The New York Times recently ran a story about Betty Smith’s 1943 autobiographical novel, “A Tree Grows in Brooklyn” detailing her impoverished childhood and the “great golden glory lasting a half-hour each week when Mr. Morton came to Francie’s room to teach music.” The book describes how he taught them classical music and how “Little boys whistled part of Dvorak’s New World Symphony as they played marbles.” When asked the name of the song, they’d reply “Oh, Going Home.” The novel describes them playing potsy, humming “The Soldiers’ Chorus” from “Faust,” which they called “Glory.”
The drawing teacher was also described alongside the music teacher as a highlight: “These two visiting teachers were the gold and silver sun-splash in the great muddy river of school days.”
Arts education can serve as a motivator, a bright spot, a focal point, and yes, even an enrichment. However, arts education also introduces the future to the past and sparks creativity in all subjects. University of Winchester Psychology Professor Paul T. Sowden reports that in Britain, similar to the United States, arts and humanities subjects have suffered in recent years as the emphasis shifted to science and technology. Professor Sowden emphasizes that an arts-education must be equally available to everyone regardless of economics.
When first elected to office in 2014, I pledged to promote the arts for all schools throughout San Luis Obispo County as part of a balanced education. Five years later, I am happy to report that many local arts organizations, from Shandon to Nipomo, have accepted my invitation to partner with our schools and provide students art experiences alongside professional artists in professional settings.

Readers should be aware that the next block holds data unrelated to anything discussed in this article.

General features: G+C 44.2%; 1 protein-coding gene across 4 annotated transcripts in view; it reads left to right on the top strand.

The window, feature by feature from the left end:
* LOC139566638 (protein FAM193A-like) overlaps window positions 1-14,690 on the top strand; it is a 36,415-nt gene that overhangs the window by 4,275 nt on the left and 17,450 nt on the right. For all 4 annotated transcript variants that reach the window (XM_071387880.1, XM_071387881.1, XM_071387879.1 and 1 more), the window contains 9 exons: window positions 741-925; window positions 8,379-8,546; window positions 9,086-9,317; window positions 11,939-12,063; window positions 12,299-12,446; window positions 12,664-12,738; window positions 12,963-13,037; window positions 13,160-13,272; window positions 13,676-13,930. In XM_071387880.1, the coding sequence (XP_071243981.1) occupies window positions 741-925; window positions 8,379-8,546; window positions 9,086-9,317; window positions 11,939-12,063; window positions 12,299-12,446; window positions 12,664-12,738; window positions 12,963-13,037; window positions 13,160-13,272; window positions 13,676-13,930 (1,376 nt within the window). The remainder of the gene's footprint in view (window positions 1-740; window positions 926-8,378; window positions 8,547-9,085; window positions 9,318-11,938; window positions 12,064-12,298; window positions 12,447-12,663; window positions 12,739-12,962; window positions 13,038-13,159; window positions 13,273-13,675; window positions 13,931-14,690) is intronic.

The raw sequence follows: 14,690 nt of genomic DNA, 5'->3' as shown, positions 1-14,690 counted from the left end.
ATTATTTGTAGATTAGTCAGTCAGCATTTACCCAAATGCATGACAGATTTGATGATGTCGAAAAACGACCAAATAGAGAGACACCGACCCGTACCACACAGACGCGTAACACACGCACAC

Arts education aids young children in developing the capacity for collaboration, creativity, and problem-solving skills. In the middle and upper grades, executive function skills are more developed, and the attention span is increased. The arts can serve to refine, polish, and strengthen executive function skills in novel and creative ways. Many arts programs are taught in a very exploratory way that allows for tremendous creative potential. The San Luis Obispo County Office of
Education’s recent Career and Technical Education “Ticket into Tech” program consisted of many individuals with arts backgrounds experiencing high levels of success.
Local students, Katie Rowan of Paso Robles and Elizabeth Umphenour of Atascadero, are working with our office and will be performing at OperaSLO’s “Broadway by the Sea” on August 10 and “Broadway by the Lake” on August 11. Information about these upcoming performances is found on OperaSLO’s website at operaslo.org. We must consider the arts as a critical component of our academic experience and outreach opportunities facilitate student engagement.
The San Luis Obispo County Office of Education Arts Collaborative promotes students working alongside professional artists in professional settings. Some of the local partnerships with the arts include Opera San Luis Obispo, Symphony of the Vines, Wine Country Theatre, Orchestra Novo, Vina Robles, the Paso Robles Education Alliance, the San Luis Obispo Museum of Art, the Moca Foundation, and several other organizations. If you are a local artist and would like to assist my office with outreach activities, please contact Brent Moser, Visual and Performing Arts Coordinator at firstname.lastname@example.org. I consider it an honor to serve as your County Superintendent of Schools and to promote the arts.